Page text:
Oct 28, 2014 12:58 PM
Kaminsky headlines Badgers, primed for another run
The Associated Press
MADISON, Wis. (AP) The one-point loss to Kentucky in the Final Four still stings for Wisconsin's Frank Kaminsky.
But instead of stewing all offseason about his team being one possession short of playing for a national title, Kaminsky says it's all about motivation. The versatile Badgers are stocked for another deep run into March.
"It's a combination of both. I focus a lot more on negative things than positive things to motivate me," the 7-foot-center said.
Feeding off negativity is a mindset Kaminsky used last season, emerging from relative obscurity to become one of the best big men in the country. With team-high averages of 13.9 points and 6.3 rebounds, Kaminsky turned into a matchup nightmare with his ability to shoot 3s and score in the paint.
He and three other starters return from a squad that finished 30-8 and advanced to the school's third Final Four appearance. The Badgers lost only sharpshooting guard Ben Brust from last season's main rotation.
Replacing Brust's outside shooting and ability to rebound from the backcourt will be the two biggest question marks for Wisconsin. Either Big Ten Sixth Man of the Year Nigel Hayes or quick point guard Bronson Koenig will likely replace Brust in the starting five.
Unlike last year, expectations are sky-high after the remarkable 2013-14 run. The Badgers were picked to finish first in the league this preseason.
Kaminsky and 6-foot-9 forward Sam Dekker seem primed to again torture opposing frontcourts with their length and diverse games. And few teams can match the experience and savvy Wisconsin has in the backcourt with senior guards Traevon Jackson and Josh Gasser.
"If you're asking me for, 'OK, how do you think they'll handle this?' They know that there were eight, nine losses in there that we could have turned around by doing some things a little better," coach Bo Ryan said.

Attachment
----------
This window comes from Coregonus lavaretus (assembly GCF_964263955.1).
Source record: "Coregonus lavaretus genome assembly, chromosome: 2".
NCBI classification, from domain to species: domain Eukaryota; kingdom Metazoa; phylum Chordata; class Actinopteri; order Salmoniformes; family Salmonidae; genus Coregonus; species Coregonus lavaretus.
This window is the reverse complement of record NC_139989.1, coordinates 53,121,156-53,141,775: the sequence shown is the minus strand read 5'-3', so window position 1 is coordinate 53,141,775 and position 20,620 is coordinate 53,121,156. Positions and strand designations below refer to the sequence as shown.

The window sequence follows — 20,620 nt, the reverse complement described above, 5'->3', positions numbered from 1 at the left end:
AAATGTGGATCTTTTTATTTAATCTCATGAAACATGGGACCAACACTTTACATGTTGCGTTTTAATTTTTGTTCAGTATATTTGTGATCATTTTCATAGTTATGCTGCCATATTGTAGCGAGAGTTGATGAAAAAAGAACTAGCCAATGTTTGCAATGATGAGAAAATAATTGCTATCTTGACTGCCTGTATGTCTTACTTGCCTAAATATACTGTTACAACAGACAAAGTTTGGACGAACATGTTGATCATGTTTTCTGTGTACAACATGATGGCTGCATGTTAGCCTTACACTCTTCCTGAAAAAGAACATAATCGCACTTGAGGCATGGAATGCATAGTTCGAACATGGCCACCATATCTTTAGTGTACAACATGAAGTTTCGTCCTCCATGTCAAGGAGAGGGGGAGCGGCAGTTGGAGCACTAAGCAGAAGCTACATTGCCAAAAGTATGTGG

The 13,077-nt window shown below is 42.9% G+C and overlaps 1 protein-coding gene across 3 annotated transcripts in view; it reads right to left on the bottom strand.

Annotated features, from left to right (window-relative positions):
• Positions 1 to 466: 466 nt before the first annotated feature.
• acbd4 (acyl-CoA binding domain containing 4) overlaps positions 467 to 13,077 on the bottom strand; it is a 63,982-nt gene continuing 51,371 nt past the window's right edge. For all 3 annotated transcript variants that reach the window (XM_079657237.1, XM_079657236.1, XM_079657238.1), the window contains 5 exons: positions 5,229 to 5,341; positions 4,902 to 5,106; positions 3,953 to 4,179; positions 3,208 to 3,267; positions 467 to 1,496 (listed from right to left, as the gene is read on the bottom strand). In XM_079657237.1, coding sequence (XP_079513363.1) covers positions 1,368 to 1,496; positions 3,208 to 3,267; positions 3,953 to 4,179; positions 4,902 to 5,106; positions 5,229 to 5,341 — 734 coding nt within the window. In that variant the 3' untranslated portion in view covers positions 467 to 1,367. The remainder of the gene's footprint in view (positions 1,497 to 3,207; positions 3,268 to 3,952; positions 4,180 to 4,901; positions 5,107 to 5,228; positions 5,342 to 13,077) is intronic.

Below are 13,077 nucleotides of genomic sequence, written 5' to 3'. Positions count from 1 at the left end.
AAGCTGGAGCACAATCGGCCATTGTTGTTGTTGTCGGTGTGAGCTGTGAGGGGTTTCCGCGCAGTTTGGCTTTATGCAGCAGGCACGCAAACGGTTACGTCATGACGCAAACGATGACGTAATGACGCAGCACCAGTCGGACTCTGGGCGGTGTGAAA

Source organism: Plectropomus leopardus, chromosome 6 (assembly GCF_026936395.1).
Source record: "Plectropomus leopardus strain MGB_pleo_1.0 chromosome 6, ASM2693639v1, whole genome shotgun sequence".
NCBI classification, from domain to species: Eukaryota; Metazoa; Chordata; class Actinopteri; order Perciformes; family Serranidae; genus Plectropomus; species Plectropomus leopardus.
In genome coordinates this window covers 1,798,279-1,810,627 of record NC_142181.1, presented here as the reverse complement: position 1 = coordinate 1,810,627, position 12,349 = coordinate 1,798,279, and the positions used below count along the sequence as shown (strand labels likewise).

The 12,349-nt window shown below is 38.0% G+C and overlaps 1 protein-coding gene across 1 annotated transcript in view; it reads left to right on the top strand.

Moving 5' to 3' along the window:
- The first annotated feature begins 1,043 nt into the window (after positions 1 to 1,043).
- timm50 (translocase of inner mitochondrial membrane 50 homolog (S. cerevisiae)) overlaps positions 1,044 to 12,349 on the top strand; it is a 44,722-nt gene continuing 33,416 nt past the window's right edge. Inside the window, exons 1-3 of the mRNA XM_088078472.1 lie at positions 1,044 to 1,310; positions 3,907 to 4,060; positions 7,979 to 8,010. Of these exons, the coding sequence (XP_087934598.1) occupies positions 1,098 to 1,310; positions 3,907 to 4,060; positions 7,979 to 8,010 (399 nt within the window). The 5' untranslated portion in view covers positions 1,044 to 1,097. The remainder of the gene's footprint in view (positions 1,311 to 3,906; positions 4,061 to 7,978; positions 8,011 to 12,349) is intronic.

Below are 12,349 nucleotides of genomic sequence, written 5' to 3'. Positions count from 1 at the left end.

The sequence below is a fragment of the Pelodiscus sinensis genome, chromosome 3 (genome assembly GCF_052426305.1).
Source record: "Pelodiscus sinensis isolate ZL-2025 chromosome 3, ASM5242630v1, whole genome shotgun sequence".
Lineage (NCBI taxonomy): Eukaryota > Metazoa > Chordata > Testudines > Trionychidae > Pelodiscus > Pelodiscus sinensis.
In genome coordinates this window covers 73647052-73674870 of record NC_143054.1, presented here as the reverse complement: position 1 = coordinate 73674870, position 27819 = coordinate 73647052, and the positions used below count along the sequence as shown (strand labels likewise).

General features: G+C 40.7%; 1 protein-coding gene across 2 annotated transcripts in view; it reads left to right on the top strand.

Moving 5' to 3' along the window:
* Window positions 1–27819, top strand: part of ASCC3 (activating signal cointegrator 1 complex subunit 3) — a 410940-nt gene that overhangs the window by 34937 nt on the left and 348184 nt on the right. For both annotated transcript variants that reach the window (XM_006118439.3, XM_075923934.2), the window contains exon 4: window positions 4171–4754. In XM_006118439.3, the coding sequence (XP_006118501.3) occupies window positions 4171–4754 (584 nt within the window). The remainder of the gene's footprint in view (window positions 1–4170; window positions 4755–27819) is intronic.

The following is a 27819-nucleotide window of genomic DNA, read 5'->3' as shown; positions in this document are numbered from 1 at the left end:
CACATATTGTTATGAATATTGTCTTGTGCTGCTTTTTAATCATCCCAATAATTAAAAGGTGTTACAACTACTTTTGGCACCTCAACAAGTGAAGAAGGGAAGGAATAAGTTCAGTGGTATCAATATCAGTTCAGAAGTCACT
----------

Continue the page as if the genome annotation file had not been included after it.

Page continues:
Some things to watch with Wisconsin this year, Ryan's 31st season as a head coach:
DEEP BENCH: The shot-blocking Kaminsky can stay relatively aggressive on defense without the Badgers having to worry about depth this season.
Besides Hayes, Wisconsin also has 6-foot-10 senior Duje Dukan to come off the bench in the frontcourt. Forward Vitto Brown, standing 6-foot-8, also appears poised to take on more minutes.
GETTING THE BOOT: There is perhaps no better sign of how high Wisconsin's basketball stock has risen nationally than the worry expressed on social media last week about Dekker's lower left-leg injury, which will sideline him for the rest of the preseason.
A team spokesman said Dekker was day to day. All indications are that Dekker will be ready for the Nov. 14 season opener against Northern Kentucky.
Dekker grew about an inch in the offseason and added 10 pounds to weigh in at 230 this year a bulking up that's perhaps meant to help take more pounding inside.
SLIMMING AND SHOOTING: As a freshman, Hayes added an energy and athleticism off the bench, and was often Wisconsin's best scoring option during a 1-5 midseason stretch. But Hayes didn't have a consistent jumper to complement his ability to get to the bucket.
Guess what the 6-foot-8 Hayes, who grew an inch and shed 15 pounds, worked on in the offseason?
"Yeah, I put my fair share of time you could say, that I became a decent outside shooter. More so than what I did last year," Hayes said before deadpanning, "and hopefully fill Ben Brust's void."
REPLACING BRUST: Hayes would become quite the threat if he could come anywhere close to Brust's 39-percent shooting percentage from 3-point range. That's highly unlikely to happen for a guy who didn't take a single 3.
Hayes, however, is one option to take over as a starter. If Ryan goes with Koenig, it would give Wisconsin a three-guard look similar to last season's starting lineup.
GLUE GUYS: Jackson is Ryan's trusted point guard, a senior who has had a knack for making clutch shots. And Gasser was third in the Big Ten with a 43 percent shooting percentage and Wisconsin's top defensive player on the perimeter.
Jackson played in the offseason at a basketball camp overseas, and Ryan says it shows he looks more confident.
"So I was more than happy for him to be able to do that, knowing how hard he works and that he would come back in shape and not lose any of the conditioning that some guys lose in the summer," Ryan said.
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